How you speak can have a direct effect on your singing voice -says Jaime Babbitt.
Many singers spend countless hours studying vocal technique and put it to good use at rehearsals and gigs. But so many of them still feel strained, hoarse or are slow to recover.
The answer might be right under their noses. Literally. Here are 7 tips to keeping everything in perfect working order:
Use Singing Support When Speaking
Try speaking and using all the great techniques you learned from your singing lessons: proper breath support, placement, tone, relaxed jaw and body. It might feel odd at first, but you might discover that you have lots of tension when you talk – or the opposite – you get lazy.
Lose The Vocal Fry
Millenials, I’m looking at you. You know the fry, it can occur all the time or on just the final few words in a sentence. No one knows why it’s so popular. Kardashian mimicry? Trying to sound more chill or bossy? Just stop. You don’t sound sexy or authoritative. You sound like you just walked across the Sahara. Vocal frying can do damage if you keep it up!
Be Wise After A Show
It’s a bad idea to chat for hours post-gig. You’re probably not thinking about supporting your voice properly. Do yourself a favor: cool down with humming or anything voice-teacher approved. Go chat outside or in the dressing room, or collect your stuff and meet at a less noisy place. OR, go home, sleep and get together for lunch.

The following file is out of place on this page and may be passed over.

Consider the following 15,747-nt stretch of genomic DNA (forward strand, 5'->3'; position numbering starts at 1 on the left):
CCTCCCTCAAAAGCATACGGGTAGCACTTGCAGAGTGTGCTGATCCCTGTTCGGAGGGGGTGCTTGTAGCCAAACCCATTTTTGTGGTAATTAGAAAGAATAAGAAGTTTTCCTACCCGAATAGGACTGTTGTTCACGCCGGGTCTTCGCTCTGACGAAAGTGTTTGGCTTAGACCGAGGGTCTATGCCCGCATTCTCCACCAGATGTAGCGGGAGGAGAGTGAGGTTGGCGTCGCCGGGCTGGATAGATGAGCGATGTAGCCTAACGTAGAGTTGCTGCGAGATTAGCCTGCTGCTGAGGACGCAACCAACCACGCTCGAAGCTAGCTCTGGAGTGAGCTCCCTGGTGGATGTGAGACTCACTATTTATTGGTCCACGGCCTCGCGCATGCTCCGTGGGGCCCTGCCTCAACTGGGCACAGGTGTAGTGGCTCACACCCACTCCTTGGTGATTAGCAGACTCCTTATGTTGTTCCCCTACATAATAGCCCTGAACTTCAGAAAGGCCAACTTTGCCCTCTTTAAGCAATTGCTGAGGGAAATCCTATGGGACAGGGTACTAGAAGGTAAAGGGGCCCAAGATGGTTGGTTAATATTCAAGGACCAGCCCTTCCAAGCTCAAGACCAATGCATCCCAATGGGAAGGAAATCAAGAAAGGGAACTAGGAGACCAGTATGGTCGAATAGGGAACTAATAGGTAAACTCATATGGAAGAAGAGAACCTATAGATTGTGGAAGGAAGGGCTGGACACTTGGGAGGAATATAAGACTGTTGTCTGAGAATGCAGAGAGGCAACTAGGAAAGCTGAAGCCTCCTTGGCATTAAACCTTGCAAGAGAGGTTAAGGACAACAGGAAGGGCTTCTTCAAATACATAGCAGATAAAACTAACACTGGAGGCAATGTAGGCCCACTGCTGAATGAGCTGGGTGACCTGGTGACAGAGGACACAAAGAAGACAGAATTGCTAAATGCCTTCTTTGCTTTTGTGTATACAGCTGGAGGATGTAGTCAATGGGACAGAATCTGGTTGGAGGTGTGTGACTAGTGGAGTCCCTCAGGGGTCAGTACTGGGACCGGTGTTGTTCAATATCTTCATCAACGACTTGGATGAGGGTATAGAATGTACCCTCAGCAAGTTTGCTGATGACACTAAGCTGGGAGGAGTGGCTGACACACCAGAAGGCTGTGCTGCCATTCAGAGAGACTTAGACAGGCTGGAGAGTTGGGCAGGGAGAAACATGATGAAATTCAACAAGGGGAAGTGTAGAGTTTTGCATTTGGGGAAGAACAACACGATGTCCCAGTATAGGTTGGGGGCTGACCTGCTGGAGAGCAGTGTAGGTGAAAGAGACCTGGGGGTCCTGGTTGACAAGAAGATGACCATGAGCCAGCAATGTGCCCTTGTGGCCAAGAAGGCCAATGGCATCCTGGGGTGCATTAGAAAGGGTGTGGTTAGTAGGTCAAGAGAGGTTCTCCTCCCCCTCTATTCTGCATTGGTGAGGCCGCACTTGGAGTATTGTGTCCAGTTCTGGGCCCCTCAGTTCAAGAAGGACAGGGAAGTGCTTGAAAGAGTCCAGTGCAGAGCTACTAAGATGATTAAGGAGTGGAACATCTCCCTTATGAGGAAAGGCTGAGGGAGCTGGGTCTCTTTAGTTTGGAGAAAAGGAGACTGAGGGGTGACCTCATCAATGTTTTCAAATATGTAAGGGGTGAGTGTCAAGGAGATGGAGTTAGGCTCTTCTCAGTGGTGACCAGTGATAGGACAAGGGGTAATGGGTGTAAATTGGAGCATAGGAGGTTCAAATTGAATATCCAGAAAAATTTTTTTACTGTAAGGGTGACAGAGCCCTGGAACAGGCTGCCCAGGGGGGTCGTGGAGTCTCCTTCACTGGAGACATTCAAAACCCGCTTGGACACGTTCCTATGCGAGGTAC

Bye Bye Whispering
When your voice is tired or sore, it feels so much better to whisper, right? WRONG. Whispering can actually dry out your vocal cords. Best alternative: rest your voice. Next best alternative: talk quietly. I use what I call my “Marilyn Monroe” voice – it’s light and oh so sexy!
Bye Bye Coughing
Coughing or clearing your throat can inflame an overworked voice. If you must clear your throat, try the silent kind: close your mouth, make the sound for the letter “h” like “high” and swallow. If you’re coughing a lot, try to relax your throat. As my mom would say, “Go get a lozenge” Also, HYDRATE, HYDRATE, HYDRATE with room temperature beverages.
Notice How Non-Singing Work Affects You
Are you making customer service phone calls for eight hours? Serving or bartending in a noisy restaurant? Teaching or nannying? Landscaping and inhaling pollen and mold spores? Jobs such as these also require a lot of vocal care and peace and quiet whenever possible. If you have a gig the night after a workday, be mindful during the day. Do whatever you can to make it easier on yourself: leave early, wear a mask…
If You’re Angry Or Sad, Get It Out!
I saved this tip for last because it’s not talked about all that often. Once, I lost my voice because I was furious about something and keeping it inside; Hello? Mind/Body connection! I lost my voice because I didn’t stand up for myself!
That’s why I will go to my grave believing it’s crucial to be aware of how you feel and to allow those feelings to flow. Anger, frustration and sadness can trigger voice troubles just as a virus can. So speak your truth – that way you’ll easily sing your truth too!
Jaime Babbitt is an-in demand voice teacher / vocal coach, session singer and performer who started as a Musical Director for Disney Records. Believing that no two singers are alike, Jaime assesses each client, providing personalized vocal tips and techniques relevant to their specific material for real-world application. Check out her book, Working with Your Voice. Email her at: firstname.lastname@example.org
You can see more of Jaime’s articles here.